Captain Andrew Cameron KIDDIE

15

74th Squadron

DH5, SE 5a

Captain Hugh William Lumsden SAUNDERS

15

84th Squadron

SE 5A

Captain Jack COTTLE

13

45th Squadron

Sopwith Camel

Major Christopher Joseph QUINTIN-BRAND

12

1st Sq., 112th Sq., 151st Sq;

Nieuport, Sopwith Camel

Captain Roy Williamson CHAPPELL

11

27th Sq., 41st Sq.

Martinsyde G100, SE 5A

Lieutenant Edgar Oxenham AMM

10

29th Squadron

SE 5A

Lieutenant Herbert Bolton REDLER

10

40th Sq., 24th Sq.

Nieuport, SE 5A

Captain John Henry TUDHOPE

10

40th Squadron

Nieuport, SE 5A

Captain Hector C. DANIEL

9

43rd Squadron

Sopwith Camel

Lieutenant Basil Henry MOODY

9

1st Squadron

SE 5A

Captain Thomas Mellings WILLIAMS

9

65th Squadron

Sopwith Camel

Lieutenant Gerald Frank ANDERSON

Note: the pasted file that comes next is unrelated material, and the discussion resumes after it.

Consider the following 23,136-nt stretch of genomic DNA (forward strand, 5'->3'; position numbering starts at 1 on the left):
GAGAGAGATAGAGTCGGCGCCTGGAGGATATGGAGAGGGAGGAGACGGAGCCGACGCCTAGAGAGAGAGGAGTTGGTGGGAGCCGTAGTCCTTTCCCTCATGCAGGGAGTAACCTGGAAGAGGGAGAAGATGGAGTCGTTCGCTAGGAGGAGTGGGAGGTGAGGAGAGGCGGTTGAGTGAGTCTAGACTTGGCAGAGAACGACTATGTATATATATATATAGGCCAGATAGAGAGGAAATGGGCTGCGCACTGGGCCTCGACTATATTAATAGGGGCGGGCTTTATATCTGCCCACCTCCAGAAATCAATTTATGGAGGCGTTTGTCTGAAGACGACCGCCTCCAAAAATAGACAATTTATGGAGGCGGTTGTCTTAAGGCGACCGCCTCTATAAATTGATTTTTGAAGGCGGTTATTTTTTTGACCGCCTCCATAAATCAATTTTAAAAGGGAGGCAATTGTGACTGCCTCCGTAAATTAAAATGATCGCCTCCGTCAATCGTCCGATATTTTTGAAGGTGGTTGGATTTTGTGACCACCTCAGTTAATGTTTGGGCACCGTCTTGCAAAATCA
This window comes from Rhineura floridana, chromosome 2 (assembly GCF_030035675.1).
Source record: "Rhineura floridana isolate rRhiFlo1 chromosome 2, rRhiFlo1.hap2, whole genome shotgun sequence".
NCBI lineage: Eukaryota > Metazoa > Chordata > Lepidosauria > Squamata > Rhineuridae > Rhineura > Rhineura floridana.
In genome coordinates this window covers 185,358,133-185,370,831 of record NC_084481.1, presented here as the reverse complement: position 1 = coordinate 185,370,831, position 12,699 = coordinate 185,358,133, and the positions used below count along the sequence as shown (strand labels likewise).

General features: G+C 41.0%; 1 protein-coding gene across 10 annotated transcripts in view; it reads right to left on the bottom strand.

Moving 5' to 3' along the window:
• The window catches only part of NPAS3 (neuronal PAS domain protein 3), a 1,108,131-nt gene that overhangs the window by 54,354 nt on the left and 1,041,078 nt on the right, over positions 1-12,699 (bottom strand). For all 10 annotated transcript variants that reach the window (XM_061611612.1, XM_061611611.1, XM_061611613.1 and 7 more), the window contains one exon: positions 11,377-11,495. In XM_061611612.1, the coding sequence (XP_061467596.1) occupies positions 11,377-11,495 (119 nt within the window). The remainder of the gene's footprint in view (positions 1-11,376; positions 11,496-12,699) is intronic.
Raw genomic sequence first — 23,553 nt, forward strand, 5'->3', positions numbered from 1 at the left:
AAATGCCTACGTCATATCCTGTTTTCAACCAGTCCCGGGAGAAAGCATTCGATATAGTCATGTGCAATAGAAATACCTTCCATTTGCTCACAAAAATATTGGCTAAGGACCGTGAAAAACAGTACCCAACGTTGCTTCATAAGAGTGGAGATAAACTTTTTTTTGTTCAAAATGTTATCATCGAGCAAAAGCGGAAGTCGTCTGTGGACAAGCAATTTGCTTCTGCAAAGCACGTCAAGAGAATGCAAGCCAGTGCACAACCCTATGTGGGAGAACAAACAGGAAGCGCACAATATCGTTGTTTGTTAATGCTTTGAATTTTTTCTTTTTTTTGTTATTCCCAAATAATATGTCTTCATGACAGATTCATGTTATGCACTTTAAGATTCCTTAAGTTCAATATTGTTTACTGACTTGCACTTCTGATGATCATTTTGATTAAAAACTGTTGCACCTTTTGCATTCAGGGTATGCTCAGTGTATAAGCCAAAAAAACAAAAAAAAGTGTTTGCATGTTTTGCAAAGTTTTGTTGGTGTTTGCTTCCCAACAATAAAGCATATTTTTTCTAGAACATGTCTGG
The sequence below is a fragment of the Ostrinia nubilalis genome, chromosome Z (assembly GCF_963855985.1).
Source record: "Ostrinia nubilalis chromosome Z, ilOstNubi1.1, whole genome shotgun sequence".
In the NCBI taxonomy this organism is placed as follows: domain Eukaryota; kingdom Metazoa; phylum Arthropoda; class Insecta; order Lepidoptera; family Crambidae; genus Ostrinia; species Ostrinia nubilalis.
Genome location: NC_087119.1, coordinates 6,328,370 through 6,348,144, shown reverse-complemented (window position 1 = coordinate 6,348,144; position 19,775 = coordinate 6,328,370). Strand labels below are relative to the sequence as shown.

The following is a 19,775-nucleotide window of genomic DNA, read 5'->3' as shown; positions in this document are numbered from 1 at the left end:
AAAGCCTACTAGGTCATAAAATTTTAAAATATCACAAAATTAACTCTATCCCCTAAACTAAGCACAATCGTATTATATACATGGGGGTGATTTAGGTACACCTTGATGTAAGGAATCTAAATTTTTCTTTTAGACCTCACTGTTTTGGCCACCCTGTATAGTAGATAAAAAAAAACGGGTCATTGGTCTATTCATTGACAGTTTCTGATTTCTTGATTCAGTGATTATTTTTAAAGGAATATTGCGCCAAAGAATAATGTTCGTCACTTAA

8

88th Squadron

Bristol Fighter

Captain Albert Stewart HEMMING

8

41st Squadron

SE 5A

Captain Henry MEINTJES

8

60th Sq., 56th Sq.

Nieuport, SE 5A

Lieutenant Hector Omdurman MACDONALD

7

84th Squadron

SE 5A

Lieutenant William Joseph Baynes NEL

7

84th Squadron

SE 5A

Captain Leonardo Horiatio SLATTER

7

SDF, 13th (Naval) Sq., 213th Sq., 4th ASD, 47th Sq.

Sopwith Pup, Sopwith Camel

Lieutenant John Pierce FINDLAY

6

88th Squadron

Bristol Fighter

Lieutenant Cecil Robert THOMPSON

6

84th Squadron

SE 5A

Lieutenant Philip Murray TUDHOPE

6

46th Squadron

Sopwith Camel

Captain William Graham WESTWOOD

6

88th Squadron

Bristol Fighter

Captain D'Urban Victor ARMSTRONG

5

60th Sq., 78th Sq. 39th Sq., 151st Sq.

Nieuport, Sopwith Camel

Captain Robert Norwood HALL

5

40th Sq., 44Sq.

Nieuport

Captain Neil Ritz SMUTS

5

3rd Squadron

Sopwith Camel

Lieutenant Ian Oliver STEAD

5

22nd Squadron

Bristol Fighter

The South African Air Force (SAAF) was formed on the 1st February 1920 with Colonel Pierre Van Ryneveld as leader.